April 2011 / Volume 63 / Issue 4|
Managing multiple milling constraints
By Dr. Scott Smith, University of North Carolina at Charlotte
Milling is a complex process bound by multiple constraints. Successful milling requires selection of cutting parameters that respect the constraints. Presented here are explanations about six of those constraints.
Bending moment. The bending moment equals the cutting force times the distance from the cutting zone to the toolholder/spindle interface. If the bending moment is too great, the shank of a slender tool may break or separation can occur where the toolholder face contacts the spindle, allowing the toolholder to pull out of the spindle. That’s especially problematic for HSK holders because they derive their stiffness from the face contact. The bending moment can be reduced by shortening the tool or by reducing the cutting force, which requires reducing the axial DOC, radial WOC or the chip load. For most tools, the chatter limit is reached long before a shank breaks.
Chatter. Chatter generation is a limiting factor when milling, particularly when the objective is to have the metal-removal rate as high as possible. Chatter arises due to insufficient dynamic stiffness, which, in turn, is caused by long slender tools, small-diameter spindles (due to the DN limitation, where D is the diameter of the main bearing bore, and N is the spindle speed), thin workpieces (although a good machining strategy can usually avoid this) and the low-damping characteristics common in mechanical systems. Strategies to avoid chatter without changing the machine or tooling configuration include selecting the cutting conditions based on a stability lobe diagram, reducing the axial DOC and/or radial WOC and choosing a low spindle speed to enhance the process damping effect. Strategies that change the machine and tooling configuration include adjusting the tool length (usually shorter is better, but not always) and applying tools with nonproportionally spaced teeth.
Tool/workpiece wear mechanisms. The strength of the cutting edge limits the chip load, and this limit is usually specified by the manufacturer. Edge strength does not limit the axial DOC because, as the tool cuts deeper, there is more cutting edge to carry the load. Several tool wear mechanisms, including diffusion and oxidation, are strongly temperature-dependent, and this kind of tool wear places a surface speed limit, which is a spindle speed limit, on milling. Similarly, some tools exhibit thermal softening at high temperatures, increasing the abrasion and attrition wear mechanisms, again limiting spindle speed. Strategies to avoid this limit include lowering the spindle speed, changing the tool material, adding a coating or using a small radial WOC.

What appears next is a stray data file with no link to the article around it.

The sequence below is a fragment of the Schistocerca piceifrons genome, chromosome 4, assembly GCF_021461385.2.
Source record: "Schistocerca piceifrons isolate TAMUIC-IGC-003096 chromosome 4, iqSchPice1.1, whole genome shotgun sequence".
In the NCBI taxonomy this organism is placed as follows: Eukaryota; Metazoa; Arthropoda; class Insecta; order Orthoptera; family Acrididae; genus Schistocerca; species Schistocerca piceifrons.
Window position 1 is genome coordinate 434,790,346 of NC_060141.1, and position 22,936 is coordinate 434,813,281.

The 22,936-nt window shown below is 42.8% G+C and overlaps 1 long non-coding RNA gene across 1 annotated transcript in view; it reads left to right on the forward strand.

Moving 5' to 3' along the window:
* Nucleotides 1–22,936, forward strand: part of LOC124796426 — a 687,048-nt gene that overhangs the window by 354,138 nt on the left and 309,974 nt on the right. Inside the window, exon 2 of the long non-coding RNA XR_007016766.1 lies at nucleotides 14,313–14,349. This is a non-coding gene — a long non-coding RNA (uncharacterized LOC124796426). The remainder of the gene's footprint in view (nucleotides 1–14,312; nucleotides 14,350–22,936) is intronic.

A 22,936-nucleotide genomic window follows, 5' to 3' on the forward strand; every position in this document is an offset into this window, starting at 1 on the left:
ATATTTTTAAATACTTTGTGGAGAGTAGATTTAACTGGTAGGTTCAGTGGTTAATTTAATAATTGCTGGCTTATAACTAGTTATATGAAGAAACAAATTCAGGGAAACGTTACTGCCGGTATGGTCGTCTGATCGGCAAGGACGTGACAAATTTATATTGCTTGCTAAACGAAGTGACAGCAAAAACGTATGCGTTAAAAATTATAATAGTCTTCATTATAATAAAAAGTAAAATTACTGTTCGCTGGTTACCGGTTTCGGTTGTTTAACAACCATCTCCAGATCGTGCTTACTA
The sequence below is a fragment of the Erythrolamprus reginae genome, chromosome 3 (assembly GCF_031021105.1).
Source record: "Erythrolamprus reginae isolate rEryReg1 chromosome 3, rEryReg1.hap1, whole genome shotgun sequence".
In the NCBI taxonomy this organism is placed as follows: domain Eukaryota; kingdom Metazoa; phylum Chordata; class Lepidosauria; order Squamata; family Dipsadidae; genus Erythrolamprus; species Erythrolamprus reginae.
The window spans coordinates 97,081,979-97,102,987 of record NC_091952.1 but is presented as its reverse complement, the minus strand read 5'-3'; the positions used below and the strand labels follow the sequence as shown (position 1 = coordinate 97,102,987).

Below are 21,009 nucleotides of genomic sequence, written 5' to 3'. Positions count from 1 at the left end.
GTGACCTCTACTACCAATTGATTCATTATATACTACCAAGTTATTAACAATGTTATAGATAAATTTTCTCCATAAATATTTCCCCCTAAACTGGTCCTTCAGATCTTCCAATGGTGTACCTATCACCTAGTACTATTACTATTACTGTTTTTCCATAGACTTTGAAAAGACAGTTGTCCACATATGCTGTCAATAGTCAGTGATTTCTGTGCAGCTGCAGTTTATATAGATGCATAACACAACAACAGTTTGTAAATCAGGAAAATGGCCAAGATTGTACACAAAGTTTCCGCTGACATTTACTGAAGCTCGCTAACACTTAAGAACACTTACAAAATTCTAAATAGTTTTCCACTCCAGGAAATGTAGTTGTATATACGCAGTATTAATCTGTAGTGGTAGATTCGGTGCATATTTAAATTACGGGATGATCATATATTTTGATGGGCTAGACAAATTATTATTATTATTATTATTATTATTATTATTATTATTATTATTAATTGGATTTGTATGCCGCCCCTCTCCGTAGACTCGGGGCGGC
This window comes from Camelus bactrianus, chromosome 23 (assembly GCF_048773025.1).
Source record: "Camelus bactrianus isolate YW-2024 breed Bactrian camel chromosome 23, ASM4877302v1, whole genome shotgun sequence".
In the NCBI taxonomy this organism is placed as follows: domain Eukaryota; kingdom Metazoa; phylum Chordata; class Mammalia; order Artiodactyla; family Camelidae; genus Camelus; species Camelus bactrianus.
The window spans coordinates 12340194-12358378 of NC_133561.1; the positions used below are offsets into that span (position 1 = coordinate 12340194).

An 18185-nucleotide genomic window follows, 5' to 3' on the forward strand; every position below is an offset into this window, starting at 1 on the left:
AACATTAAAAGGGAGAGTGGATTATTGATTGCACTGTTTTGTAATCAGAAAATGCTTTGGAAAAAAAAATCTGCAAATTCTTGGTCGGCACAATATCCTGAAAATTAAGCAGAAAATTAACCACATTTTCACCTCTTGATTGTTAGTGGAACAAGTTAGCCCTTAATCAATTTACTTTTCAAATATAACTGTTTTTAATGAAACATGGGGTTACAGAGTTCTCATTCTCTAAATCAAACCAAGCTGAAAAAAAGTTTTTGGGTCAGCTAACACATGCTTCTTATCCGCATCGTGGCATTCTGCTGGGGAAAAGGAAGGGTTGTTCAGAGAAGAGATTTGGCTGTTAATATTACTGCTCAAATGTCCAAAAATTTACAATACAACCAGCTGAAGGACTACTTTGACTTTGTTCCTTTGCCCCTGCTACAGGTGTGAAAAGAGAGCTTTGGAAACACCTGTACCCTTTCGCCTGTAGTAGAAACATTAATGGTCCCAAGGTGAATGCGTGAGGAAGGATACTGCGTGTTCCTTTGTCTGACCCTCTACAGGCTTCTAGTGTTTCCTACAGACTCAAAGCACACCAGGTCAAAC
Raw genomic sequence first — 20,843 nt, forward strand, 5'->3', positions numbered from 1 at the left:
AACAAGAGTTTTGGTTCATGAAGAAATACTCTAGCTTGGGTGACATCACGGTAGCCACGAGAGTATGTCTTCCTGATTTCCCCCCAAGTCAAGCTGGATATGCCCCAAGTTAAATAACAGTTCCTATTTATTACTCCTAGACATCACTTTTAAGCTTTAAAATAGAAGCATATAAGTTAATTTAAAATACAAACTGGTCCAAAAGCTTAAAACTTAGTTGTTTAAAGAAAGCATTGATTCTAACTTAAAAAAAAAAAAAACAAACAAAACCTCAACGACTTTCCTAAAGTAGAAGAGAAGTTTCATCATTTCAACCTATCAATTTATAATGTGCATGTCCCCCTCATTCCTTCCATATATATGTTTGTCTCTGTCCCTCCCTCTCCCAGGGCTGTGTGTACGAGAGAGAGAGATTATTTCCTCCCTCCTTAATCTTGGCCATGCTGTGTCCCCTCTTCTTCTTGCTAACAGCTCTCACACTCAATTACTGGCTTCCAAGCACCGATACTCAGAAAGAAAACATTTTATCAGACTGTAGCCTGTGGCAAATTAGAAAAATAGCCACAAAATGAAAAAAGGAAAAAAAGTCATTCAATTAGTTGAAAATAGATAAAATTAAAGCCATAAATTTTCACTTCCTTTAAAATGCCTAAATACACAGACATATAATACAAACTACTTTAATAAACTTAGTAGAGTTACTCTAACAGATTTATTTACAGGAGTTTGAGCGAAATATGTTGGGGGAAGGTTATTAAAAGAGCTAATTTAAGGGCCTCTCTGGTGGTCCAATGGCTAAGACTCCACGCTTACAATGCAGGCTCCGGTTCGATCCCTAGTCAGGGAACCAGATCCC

Available power. The power consumed in the cut is proportional to the mrr. Each workpiece material has a specific power (power per mrr), which can be experimentally determined or found in a reference source. A cut that consumes more power than the machine can deliver will stall the spindle. If the combination of machine, tool and workpiece is dynamically stiff enough, it is possible to reach the power limit in stable milling. However, even for the stiffest machines, there are usually some tools that are not power limited. Strategies to avoid this limit include reducing the size of the cut or softening the workpiece material, such as in laser-assisted machining.
Tool geometry. Clearly, it is not advisable to choose an axial DOC larger than the length of the cutting edge, or to choose a chip load so large that there is not enough room for the curled chip between the tool’s teeth. Other geometry limitations are more subtle. For example, selecting a chip load smaller than the cutting edge radius generates a large plowing force, almost like burnishing. Similarly, tool orientations that result in cutting close to the tool center on a ballnose endmill result in surface speeds close to zero, and plowing rather than cutting occurs.
Workpiece geometry. The required surface finish limits the chip load. Even if the tool and workpiece were absolutely rigid, the surface created by the periphery of an endmill is produced by a series of nearly circular arcs at the tool radius, separated by the chip load. Even a perfectly created surface will have a series of cusps that define its roughness. Their height can be limited—producing a smoother surface—by limiting the chip load. In a similar way, surface roughness limits the step-over when ballnose endmilling. The cutting edges at the end of a ballnose tool create the as a series of grooves with nearly circular cross sections. For a “perfect” tool and workpiece, the height of the cusps between the grooves defines the surface finish, and the finish can be improved (and the machining time increased) by reducing the step-over between passes.
Additional constraints exist, and successful milling requires managing all the constraints simultaneously. Knowledge of the constraints is the first step in managing them. CTEAbout the Author: Dr. Scott Smith is a professor and chair of the Department of Mechanical Engineering at the William States Lee College of Engineering, University of North Carolina at Charlotte, specializing in machine tool structural dynamics. Contact him via e-mail at email@example.com.
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